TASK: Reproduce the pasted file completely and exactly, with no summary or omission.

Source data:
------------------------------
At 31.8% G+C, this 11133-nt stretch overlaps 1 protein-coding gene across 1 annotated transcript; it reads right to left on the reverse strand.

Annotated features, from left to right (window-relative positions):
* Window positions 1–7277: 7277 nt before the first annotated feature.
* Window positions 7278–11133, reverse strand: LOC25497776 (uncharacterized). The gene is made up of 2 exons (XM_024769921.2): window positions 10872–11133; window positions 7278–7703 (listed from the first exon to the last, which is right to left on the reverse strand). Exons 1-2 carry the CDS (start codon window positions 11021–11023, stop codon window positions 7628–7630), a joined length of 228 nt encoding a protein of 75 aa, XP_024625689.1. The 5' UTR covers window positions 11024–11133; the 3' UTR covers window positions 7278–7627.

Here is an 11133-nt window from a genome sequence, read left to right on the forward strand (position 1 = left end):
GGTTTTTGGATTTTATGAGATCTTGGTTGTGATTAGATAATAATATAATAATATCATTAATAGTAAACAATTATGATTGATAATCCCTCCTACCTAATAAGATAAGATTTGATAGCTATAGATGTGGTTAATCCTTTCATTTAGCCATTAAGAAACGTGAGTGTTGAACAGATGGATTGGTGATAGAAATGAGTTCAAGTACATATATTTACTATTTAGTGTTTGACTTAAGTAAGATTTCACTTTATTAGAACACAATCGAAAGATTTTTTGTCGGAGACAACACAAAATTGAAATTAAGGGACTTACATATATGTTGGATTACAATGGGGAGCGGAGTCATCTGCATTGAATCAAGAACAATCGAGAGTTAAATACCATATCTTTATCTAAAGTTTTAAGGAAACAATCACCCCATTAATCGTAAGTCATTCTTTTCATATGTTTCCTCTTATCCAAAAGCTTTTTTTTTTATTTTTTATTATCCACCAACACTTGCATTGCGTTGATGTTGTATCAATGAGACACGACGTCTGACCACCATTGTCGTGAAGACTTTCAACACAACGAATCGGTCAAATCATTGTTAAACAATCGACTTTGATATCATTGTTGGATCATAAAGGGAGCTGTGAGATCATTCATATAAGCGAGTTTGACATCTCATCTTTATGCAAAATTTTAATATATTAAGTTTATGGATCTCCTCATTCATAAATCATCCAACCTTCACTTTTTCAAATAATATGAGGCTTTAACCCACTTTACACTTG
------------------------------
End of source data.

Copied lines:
At 31.8% G+C, this 11133-nt stretch overlaps 1 protein-coding gene across 1 annotated transcript; it reads right to left on the reverse strand.

Annotated features, from left to right (window-relative positions):
* Window positions 1–7277: 7277 nt before the first annotated feature.
* Window positions 7278–11133, reverse strand: LOC25497776 (uncharacterized). The gene is made up of 2 exons (XM_024769921.2): window positions 10872–11133; window positions 7278–7703 (listed from the first exon to the last, which is right to left on the reverse strand). Exons 1-2 carry the CDS (start codon window positions 11021–11023, stop codon window positions 7628–7630), a joined length of 228 nt encoding a protein of 75 aa, XP_024625689.1. The 5' UTR covers window positions 11024–11133; the 3' UTR covers window positions 7278–7627.

Here is an 11133-nt window from a genome sequence, read left to right on the forward strand (position 1 = left end):
GGTTTTTGGATTTTATGAGATCTTGGTTGTGATTAGATAATAATATAATAATATCATTAATAGTAAACAATTATGATTGATAATCCCTCCTACCTAATAAGATAAGATTTGATAGCTATAGATGTGGTTAATCCTTTCATTTAGCCATTAAGAAACGTGAGTGTTGAACAGATGGATTGGTGATAGAAATGAGTTCAAGTACATATATTTACTATTTAGTGTTTGACTTAAGTAAGATTTCACTTTATTAGAACACAATCGAAAGATTTTTTGTCGGAGACAACACAAAATTGAAATTAAGGGACTTACATATATGTTGGATTACAATGGGGAGCGGAGTCATCTGCATTGAATCAAGAACAATCGAGAGTTAAATACCATATCTTTATCTAAAGTTTTAAGGAAACAATCACCCCATTAATCGTAAGTCATTCTTTTCATATGTTTCCTCTTATCCAAAAGCTTTTTTTTTTATTTTTTATTATCCACCAACACTTGCATTGCGTTGATGTTGTATCAATGAGACACGACGTCTGACCACCATTGTCGTGAAGACTTTCAACACAACGAATCGGTCAAATCATTGTTAAACAATCGACTTTGATATCATTGTTGGATCATAAAGGGAGCTGTGAGATCATTCATATAAGCGAGTTTGACATCTCATCTTTATGCAAAATTTTAATATATTAAGTTTATGGATCTCCTCATTCATAAATCATCCAACCTTCACTTTTTCAAATAATATGAGGCTTTAACCCACTTTACACTTG